Saturday 10 December 2011

Toilet Paper a Threat to Indonesian Rainforests

Joining Lego and Mattel, the Asia Pulp & Paper (APP) corporation's largest Australian customer, IGA, has decided not to source its toiletry tissue products from affiliates of this biggest destroyer of Indonesian rainforests

Gone are the days of recycling the Daily Mirror in the smallest room in the house, but sadly, going along with them, are Indonesia’s awesome rainforests and the magnificent Sumatran tiger. The total market estimate of Australian consumer demand for toiletry tissue products is 300,000 tonnes a year, with toilet paper by far the largest selling item in the range. APP has the capacity to produce 6.9 million tonnes of pulp, paper and packaging annually, so to feed its gargantuan appetite Indonesia is currently clearing over a million hectares of rainforests every year.

The giant Indonesian conglomerate Sinar Mas owns 100% of APP, and is now the second-largest global producer of palm oil. Hence, while the forests are being flushed down Australian sewers, palm oil plantations are expanding to ensure chocolate and a million other packaged food items maintain our lifestyle in the way to which we have become accustomed.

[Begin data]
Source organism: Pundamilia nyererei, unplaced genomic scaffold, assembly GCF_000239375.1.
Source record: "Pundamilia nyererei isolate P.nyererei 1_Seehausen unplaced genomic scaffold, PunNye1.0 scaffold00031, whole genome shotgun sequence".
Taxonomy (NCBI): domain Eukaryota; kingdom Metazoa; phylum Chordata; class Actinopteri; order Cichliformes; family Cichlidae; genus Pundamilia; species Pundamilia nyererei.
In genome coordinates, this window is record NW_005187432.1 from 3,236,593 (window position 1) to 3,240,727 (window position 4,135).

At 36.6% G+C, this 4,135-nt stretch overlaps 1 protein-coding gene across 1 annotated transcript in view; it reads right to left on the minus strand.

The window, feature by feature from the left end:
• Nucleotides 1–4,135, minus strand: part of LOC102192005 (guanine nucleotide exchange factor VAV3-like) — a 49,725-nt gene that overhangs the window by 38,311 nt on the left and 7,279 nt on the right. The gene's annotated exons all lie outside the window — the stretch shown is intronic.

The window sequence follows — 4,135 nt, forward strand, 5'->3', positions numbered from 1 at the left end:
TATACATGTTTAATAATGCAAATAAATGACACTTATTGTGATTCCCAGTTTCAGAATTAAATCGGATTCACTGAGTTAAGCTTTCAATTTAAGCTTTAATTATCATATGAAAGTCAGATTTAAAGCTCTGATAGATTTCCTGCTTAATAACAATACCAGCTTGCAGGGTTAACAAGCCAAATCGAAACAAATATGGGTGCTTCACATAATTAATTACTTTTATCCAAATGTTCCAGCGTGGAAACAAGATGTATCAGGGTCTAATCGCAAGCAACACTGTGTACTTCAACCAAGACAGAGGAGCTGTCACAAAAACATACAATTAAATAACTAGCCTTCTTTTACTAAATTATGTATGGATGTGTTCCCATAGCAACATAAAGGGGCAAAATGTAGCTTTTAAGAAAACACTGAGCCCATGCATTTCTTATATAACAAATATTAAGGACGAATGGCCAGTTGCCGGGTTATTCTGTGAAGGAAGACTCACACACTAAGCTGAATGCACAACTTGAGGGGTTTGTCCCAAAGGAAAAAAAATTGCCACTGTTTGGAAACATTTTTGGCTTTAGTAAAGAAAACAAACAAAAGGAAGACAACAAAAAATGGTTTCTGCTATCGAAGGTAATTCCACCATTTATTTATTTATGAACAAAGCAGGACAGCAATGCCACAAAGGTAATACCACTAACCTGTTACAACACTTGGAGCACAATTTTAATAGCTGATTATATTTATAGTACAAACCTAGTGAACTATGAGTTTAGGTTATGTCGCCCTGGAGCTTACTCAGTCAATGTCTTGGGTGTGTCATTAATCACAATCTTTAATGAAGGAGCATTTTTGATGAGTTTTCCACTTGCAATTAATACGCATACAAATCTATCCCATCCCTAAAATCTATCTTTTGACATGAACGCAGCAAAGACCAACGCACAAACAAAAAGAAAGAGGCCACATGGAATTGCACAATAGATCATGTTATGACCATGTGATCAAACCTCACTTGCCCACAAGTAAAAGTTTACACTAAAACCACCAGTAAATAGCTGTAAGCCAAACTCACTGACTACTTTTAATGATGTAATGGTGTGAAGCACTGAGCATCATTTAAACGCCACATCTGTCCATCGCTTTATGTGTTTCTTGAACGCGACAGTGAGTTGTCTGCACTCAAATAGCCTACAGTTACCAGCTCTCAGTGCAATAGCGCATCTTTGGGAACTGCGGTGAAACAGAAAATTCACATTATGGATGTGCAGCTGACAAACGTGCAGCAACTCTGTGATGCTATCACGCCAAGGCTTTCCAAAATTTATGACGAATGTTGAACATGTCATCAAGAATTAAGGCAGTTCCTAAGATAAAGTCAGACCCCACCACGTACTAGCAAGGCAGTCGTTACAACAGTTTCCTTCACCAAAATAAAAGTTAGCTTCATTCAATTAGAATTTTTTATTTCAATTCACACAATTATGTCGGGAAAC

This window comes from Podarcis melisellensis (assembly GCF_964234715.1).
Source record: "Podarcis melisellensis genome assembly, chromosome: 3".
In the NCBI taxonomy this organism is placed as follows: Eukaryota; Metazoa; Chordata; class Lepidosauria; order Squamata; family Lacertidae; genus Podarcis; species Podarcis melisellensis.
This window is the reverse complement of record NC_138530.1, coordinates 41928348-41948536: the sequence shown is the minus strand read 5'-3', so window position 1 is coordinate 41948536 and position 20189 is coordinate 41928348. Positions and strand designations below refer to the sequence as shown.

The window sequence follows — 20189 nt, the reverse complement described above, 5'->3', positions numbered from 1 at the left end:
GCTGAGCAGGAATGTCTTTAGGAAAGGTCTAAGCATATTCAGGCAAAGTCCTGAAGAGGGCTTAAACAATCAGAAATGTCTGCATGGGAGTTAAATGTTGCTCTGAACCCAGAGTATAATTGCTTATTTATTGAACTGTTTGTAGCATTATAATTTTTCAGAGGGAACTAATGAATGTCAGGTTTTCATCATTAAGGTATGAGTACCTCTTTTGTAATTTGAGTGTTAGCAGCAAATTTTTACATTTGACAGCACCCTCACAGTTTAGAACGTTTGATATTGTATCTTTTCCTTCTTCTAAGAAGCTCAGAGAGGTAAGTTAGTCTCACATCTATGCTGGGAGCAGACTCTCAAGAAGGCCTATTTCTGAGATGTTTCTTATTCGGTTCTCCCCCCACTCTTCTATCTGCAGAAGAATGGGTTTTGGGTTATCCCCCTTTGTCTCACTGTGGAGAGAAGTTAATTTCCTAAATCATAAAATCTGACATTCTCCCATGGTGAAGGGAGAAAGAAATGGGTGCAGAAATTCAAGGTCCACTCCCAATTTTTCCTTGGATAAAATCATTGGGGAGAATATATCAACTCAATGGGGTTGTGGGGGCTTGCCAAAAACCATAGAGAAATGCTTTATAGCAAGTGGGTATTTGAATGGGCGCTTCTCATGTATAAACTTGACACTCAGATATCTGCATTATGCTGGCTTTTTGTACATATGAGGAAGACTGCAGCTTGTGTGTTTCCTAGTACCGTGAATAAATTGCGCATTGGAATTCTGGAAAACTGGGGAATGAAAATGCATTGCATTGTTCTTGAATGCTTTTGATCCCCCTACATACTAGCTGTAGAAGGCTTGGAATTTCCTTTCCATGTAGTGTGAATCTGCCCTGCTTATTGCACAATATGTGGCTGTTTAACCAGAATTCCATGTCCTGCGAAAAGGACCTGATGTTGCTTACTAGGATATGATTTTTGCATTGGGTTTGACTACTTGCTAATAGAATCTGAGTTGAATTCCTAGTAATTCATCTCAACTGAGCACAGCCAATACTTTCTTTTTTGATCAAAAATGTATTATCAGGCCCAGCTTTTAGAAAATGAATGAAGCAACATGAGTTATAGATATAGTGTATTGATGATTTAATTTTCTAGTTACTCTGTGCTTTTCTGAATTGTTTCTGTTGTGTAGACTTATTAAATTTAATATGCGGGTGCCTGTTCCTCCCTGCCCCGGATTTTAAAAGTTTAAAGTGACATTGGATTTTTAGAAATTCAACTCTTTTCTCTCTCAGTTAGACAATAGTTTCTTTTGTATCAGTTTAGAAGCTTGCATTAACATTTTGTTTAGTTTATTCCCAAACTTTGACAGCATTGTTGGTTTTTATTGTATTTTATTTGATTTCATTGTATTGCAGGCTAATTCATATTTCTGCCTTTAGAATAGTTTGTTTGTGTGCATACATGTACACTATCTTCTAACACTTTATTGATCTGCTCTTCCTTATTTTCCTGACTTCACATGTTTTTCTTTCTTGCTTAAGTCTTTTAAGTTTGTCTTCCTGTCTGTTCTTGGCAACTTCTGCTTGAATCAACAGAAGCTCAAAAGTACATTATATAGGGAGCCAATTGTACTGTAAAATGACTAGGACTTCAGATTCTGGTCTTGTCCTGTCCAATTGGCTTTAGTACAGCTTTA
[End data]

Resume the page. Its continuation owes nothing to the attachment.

Someone did the maths and found that toilet paper sold through Woolworths in one year alone would have unrolled to the moon and back 15 times. Yet the same customer survey found that 76% of shoppers choose their toilet paper by appearance and texture. It is not surprising therefore that supermarkets continue to stock the favoured product. But considering its function, and the colossal demand, it hardly seems reasonable for any toilet-paper to be made from pristine bleached paper. Just liking the looks of a roll of white or print paper hanging beside the loo is a pitiful reason for supporting broad-scale rainforest clearing.

For the truly ethical loo-paper shopper, top environmental rated alternatives to buy are Bouquet, Earthwise,  Envirosoft and Save brands. Secondary acceptable brands are Naturale, Earthcare and Softex.

Only by making sensible choices can we, the consumer, follow the leadership of Lego, Mattel and IGA, and not buy products that have come about by massive rainforest destruction.

- P Edwards